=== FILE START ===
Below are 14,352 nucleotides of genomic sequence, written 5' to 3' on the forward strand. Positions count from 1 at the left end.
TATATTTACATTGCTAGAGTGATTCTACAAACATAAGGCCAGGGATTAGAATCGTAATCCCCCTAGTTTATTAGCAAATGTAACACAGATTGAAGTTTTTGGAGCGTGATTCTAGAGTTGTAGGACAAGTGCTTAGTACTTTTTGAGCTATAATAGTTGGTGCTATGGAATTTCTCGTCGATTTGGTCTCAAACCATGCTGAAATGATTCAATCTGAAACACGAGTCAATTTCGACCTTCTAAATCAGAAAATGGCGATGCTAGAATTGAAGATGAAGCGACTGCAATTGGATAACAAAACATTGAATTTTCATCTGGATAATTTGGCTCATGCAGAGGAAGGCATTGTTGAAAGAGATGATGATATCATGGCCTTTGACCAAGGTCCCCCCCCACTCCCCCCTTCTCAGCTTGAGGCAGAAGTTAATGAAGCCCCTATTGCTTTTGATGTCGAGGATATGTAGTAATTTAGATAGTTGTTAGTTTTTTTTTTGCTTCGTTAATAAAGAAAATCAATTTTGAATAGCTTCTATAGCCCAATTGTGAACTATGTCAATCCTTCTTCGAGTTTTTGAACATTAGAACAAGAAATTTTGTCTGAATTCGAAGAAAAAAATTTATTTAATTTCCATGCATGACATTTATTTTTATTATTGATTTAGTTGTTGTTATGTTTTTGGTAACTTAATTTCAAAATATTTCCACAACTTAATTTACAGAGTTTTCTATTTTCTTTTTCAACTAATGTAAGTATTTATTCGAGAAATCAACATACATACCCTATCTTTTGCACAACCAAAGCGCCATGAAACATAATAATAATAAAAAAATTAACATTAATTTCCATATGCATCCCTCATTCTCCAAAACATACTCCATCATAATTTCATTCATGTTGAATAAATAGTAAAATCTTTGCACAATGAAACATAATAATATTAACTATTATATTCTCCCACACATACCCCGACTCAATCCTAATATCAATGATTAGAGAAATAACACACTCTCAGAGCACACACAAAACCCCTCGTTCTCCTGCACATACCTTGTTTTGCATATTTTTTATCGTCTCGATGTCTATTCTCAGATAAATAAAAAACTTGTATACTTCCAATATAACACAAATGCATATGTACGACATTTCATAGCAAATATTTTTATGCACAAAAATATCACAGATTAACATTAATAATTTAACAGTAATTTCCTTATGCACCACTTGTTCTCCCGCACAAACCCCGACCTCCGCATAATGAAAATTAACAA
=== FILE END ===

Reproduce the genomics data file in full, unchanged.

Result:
Below are 14,352 nucleotides of genomic sequence, written 5' to 3' on the forward strand. Positions count from 1 at the left end.
TATATTTACATTGCTAGAGTGATTCTACAAACATAAGGCCAGGGATTAGAATCGTAATCCCCCTAGTTTATTAGCAAATGTAACACAGATTGAAGTTTTTGGAGCGTGATTCTAGAGTTGTAGGACAAGTGCTTAGTACTTTTTGAGCTATAATAGTTGGTGCTATGGAATTTCTCGTCGATTTGGTCTCAAACCATGCTGAAATGATTCAATCTGAAACACGAGTCAATTTCGACCTTCTAAATCAGAAAATGGCGATGCTAGAATTGAAGATGAAGCGACTGCAATTGGATAACAAAACATTGAATTTTCATCTGGATAATTTGGCTCATGCAGAGGAAGGCATTGTTGAAAGAGATGATGATATCATGGCCTTTGACCAAGGTCCCCCCCCACTCCCCCCTTCTCAGCTTGAGGCAGAAGTTAATGAAGCCCCTATTGCTTTTGATGTCGAGGATATGTAGTAATTTAGATAGTTGTTAGTTTTTTTTTTGCTTCGTTAATAAAGAAAATCAATTTTGAATAGCTTCTATAGCCCAATTGTGAACTATGTCAATCCTTCTTCGAGTTTTTGAACATTAGAACAAGAAATTTTGTCTGAATTCGAAGAAAAAAATTTATTTAATTTCCATGCATGACATTTATTTTTATTATTGATTTAGTTGTTGTTATGTTTTTGGTAACTTAATTTCAAAATATTTCCACAACTTAATTTACAGAGTTTTCTATTTTCTTTTTCAACTAATGTAAGTATTTATTCGAGAAATCAACATACATACCCTATCTTTTGCACAACCAAAGCGCCATGAAACATAATAATAATAAAAAAATTAACATTAATTTCCATATGCATCCCTCATTCTCCAAAACATACTCCATCATAATTTCATTCATGTTGAATAAATAGTAAAATCTTTGCACAATGAAACATAATAATATTAACTATTATATTCTCCCACACATACCCCGACTCAATCCTAATATCAATGATTAGAGAAATAACACACTCTCAGAGCACACACAAAACCCCTCGTTCTCCTGCACATACCTTGTTTTGCATATTTTTTATCGTCTCGATGTCTATTCTCAGATAAATAAAAAACTTGTATACTTCCAATATAACACAAATGCATATGTACGACATTTCATAGCAAATATTTTTATGCACAAAAATATCACAGATTAACATTAATAATTTAACAGTAATTTCCTTATGCACCACTTGTTCTCCCGCACAAACCCCGACCTCCGCATAATGAAAATTAACAA